More Than 200 Projects are included in the Archigram Archival Project. The AAP uses the group’s mainly chronological numbering system and includes everything given an Archigram project number. This comprises projects done by members before they met, the Archigram magazines (grouped together at no. 100), the projects done by Archigram as a group between 1961 and 1974, and some later projects.
The site for a civic centre competition at Lincoln, advertised by the City Council in the AJ for December 15. [There is no apparent sign of it against that date]. On the left (foreground) is the new road to the centre of the town, over the main railway. The site itself is the open area, now used mainly for car parking, beyond the roundabout. Competitors are asked to design for a civic centre and a number of shops for the whole island site, and to retain Sincil Street, on the far side, as a pedestrian shopping area. Another admirable feature of this competition for buildings and townscape is the fixed maximum cost – something neglected in many other civic competitions. The cost is not to exceed £975,000, excluding site clearance and professional fees and including external works. Three premiums of £4,000, £2,000 and £1,000 will be paid for the three best designs, the assessors reserving the right to combine and redivide the second and third prizes according to the number of designs of outstanding merit. Assessors: Geoffrey Jellicoe, FRIBA, Sir Leslie Martin, FRIBA, and J. M. Richards, ARIBA. Closing date July 7, 1961. Last day for questions, January 31. Applications to the Town Clerk, Saltergate, Lincoln, with a deposit of 2 guineas. [Aerial photograph featured.]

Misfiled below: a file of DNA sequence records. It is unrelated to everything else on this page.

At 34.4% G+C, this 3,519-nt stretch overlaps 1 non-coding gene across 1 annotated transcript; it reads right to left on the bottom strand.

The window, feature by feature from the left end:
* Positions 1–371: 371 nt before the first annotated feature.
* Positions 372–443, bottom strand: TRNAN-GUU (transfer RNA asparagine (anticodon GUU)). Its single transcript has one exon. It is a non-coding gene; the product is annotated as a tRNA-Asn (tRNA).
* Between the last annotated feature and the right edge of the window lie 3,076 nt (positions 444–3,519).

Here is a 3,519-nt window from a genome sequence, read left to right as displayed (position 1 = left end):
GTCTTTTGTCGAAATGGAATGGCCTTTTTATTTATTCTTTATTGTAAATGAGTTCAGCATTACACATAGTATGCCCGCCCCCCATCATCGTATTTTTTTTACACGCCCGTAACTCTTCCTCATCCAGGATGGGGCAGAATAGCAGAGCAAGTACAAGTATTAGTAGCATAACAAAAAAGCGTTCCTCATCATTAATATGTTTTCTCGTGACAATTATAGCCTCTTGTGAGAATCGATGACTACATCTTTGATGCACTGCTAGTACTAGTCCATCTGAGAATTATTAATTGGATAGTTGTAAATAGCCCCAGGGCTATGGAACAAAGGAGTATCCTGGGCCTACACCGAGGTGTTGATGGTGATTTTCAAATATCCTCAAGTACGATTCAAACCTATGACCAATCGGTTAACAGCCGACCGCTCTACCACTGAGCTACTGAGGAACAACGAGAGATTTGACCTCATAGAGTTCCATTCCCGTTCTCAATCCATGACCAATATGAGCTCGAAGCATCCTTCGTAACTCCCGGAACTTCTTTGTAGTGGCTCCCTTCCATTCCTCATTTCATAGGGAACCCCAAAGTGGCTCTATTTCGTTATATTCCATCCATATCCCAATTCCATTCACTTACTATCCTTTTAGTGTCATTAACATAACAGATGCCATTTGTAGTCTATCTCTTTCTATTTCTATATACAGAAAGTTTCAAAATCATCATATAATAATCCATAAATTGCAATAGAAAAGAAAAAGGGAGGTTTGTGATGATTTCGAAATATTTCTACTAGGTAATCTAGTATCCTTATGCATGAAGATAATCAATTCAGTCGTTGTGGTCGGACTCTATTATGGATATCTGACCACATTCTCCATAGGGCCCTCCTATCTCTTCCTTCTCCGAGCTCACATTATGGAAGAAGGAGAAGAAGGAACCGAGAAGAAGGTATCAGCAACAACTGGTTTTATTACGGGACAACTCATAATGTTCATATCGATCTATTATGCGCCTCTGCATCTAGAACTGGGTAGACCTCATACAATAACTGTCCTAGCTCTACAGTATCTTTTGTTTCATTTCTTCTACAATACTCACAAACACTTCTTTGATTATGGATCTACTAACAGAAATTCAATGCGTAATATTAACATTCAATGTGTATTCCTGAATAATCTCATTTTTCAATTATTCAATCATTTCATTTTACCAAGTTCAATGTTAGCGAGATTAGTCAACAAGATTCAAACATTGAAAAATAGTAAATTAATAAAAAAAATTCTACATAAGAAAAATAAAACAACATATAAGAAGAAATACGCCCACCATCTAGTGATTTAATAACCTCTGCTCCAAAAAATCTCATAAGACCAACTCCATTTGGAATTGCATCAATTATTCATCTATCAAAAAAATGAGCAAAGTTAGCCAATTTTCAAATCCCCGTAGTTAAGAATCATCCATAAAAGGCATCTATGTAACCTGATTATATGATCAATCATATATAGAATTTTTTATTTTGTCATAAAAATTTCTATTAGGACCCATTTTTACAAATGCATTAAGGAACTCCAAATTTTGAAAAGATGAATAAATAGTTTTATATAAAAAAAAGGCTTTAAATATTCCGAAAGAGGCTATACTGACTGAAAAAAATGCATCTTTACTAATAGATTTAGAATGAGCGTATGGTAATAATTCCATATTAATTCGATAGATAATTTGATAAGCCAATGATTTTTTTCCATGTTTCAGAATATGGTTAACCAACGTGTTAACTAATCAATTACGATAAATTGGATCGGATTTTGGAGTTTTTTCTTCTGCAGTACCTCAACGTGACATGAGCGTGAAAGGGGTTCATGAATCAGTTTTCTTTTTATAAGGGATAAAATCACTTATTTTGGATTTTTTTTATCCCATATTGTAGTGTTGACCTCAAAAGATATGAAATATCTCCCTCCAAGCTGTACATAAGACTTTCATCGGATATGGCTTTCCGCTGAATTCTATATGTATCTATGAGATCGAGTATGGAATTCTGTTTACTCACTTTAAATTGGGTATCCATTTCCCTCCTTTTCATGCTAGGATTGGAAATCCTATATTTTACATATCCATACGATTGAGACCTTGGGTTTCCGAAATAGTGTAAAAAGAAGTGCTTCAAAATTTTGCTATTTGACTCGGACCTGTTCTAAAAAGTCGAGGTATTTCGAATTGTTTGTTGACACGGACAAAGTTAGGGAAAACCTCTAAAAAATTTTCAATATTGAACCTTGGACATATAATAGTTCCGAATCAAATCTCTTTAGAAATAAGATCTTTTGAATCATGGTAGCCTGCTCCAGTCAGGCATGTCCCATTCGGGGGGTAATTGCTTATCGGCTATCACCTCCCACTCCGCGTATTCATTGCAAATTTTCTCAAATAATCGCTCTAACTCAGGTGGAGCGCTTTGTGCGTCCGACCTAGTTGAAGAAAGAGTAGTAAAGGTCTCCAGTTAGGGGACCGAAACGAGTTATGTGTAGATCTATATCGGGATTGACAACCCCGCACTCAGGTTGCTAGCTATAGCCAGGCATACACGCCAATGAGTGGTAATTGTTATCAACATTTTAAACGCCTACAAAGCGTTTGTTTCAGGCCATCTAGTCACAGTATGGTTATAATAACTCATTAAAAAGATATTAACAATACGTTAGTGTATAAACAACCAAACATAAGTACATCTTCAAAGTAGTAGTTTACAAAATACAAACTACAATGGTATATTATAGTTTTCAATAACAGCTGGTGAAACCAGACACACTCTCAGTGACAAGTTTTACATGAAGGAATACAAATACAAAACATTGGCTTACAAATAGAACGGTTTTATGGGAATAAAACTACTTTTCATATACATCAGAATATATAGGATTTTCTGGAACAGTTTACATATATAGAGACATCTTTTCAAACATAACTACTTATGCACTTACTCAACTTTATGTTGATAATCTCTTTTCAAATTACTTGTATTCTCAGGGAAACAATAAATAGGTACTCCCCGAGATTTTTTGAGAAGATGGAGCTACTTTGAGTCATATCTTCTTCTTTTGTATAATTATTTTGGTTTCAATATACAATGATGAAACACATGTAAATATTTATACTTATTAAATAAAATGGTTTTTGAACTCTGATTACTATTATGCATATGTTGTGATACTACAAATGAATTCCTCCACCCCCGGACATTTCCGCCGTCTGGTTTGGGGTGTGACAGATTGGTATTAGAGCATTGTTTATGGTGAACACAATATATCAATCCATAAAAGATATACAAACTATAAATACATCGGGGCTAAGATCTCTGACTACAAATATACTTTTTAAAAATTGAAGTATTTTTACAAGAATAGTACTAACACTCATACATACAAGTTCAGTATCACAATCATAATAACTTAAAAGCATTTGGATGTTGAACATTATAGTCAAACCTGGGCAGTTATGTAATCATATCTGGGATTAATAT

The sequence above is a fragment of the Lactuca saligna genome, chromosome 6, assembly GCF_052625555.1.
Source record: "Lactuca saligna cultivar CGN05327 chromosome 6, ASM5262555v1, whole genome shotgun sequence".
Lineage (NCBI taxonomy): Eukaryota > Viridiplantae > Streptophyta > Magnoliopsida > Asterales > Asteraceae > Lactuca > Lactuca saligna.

Architects' Journal, 29th December, 1960, p.921
Lincoln Civic Centre winning design
Above, perspective sketch of Eldred Evans’s and Denis Gailey’s prize-winning design for the Lincoln Civic Centre Competition, showing the central concourse (with Lincoln’s famous hill behind) with mayoral chambers on the left and administrative offices on the right. The high-level view on the right shows the layout of the scheme, which set competitors a complex problem to which, according to the assessors’ report, the winners have offered “a masterly solution, capable of producing a group of buildings which would endow the city of Lincoln with a civic centre of unusual appropriateness and distinction.” The assessors were G. A. Jellicoe, Sir Leslie Martin and J. M. Richards, and their report – a full summary of which will accompany the illustration of the prize winners in next week’s aj – plumps for the winning design as being quite outstanding with an enthusiasm which is as heartening as it is unusual.
As announced in last week’s AJ, the first prize of £4,000 has been awarded to Eldred Evans, and Denis Gailey and the assessors, Geoffrey Jellicoe, Sir Leslie Martin and J. M. Richards, have divided the remainder of the prize money equally between three entries, which are awarded £1,000 each. These were submitted by Gollins, Melvin, Ward & Partners; Andrew Renton, Peter Howards, John Kennett and Gerald Levin; and James Bourne, David Button, Stephen Osgood (of Burton, Osgood, Bourne and Button) in association with H. Werner Rosenthal. Out of a total of seventy-six entries, the assessors also commended the three designs submitted by A. M. Thompson, Birkin Haward, and a group consisting of J. Attenborough, J. Roberts, W. Chalk, D. Crompton, R. Herron, T. Kennedy, A. Teague and A. Waterhouse.
Architects' Journal, 27th September, 1961, p.434, pp. 494-506